- Teacher Certification Map
- Become a Teacher in the District of Columbia
Important Note: Education licensure requirements, statistics and other information are subject to change. CertificationMap.com makes its best effort to keep content accurate; however, the official sources are the state education departments. Please confirm licensing requirements with your state before applying for licensure or renewal. Last updated: 11/22/2016
This page is sponsored by our partner Rossier Online, a master level teaching degree program delivered online that enables you to earn a Master’s degree and teaching credential. Learn more about how the University of Southern California can help you become a transformative teacher in DC.
To become a certified teacher in DC, you will need to fulfill all prerequisite coursework, teacher preparation, and testing requirements. Our goal is to make this process as easy as possible, and we are dedicated to updating CertificationMap.com with new information on a regular basis.
Step One: DC Prerequisite Coursework
Generally, states require that certified teachers hold, at a minimum, a bachelor’s degree. Additionally, some states have undergraduate credit hour requirements for certification in specialty areas; Washington D.C., however, has no such requirements.
Many schools of education now offer online MAT programs that provide increased flexibility by allowing aspiring or working teachers to attend class and complete coursework from any location that has an Internet connection. Online MAT programs are a practical option for students who have professional and personal commitments that make it difficult to obtain teaching certification through a full-time program.
The best online programs offer the same curriculum as the school’s on-campus program and apply the same admission requirements. Providing students with the ability to communicate with instructors and classmates in a face-to-face online environment is another hallmark of a good online program. In addition, candidates in online MAT programs should be provided with the opportunity to complete student teaching fieldwork in the local community.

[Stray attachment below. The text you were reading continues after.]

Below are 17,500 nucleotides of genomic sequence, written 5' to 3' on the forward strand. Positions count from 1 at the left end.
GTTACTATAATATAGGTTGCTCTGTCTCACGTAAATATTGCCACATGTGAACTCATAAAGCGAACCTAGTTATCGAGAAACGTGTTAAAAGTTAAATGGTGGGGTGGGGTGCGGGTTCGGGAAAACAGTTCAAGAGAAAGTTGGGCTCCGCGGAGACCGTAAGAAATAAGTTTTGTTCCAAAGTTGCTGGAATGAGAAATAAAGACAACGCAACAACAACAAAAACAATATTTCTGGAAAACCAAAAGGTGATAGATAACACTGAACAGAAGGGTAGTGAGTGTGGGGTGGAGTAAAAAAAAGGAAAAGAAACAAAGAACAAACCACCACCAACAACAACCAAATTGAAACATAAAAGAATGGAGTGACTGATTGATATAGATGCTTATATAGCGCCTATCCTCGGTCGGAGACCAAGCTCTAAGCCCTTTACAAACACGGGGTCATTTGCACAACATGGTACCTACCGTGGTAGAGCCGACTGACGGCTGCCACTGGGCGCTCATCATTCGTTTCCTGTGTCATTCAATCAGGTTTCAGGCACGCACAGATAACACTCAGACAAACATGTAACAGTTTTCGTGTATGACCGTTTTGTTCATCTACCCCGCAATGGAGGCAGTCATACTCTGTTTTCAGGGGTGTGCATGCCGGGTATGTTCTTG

Click to learn more about getting your MAT online with USC Rossier School of Education.
Step Two: DC Teacher Preparation
The traditional route of teacher preparation in the District of Columbia includes the completion of an accredited teacher education program. Typically, teacher education programs consist of a combination of curricula and fieldwork. Coursework often includes instruction on foundational knowledge, skills, and pedagogy (the art and science of teaching), as well as preparation in researching, designing and implementing learning experiences in various fields of study. The fieldwork component can include field observations, student teaching, and internships.
While involvement in an education program may seem financially daunting, a number of financial resources exist specifically for teachers. For more information, visit the Certification Map page on scholarships for teachers. For scholarships exclusive to teachers in the District of Columbia, visit the Certification Map page District of Columbia Scholarships.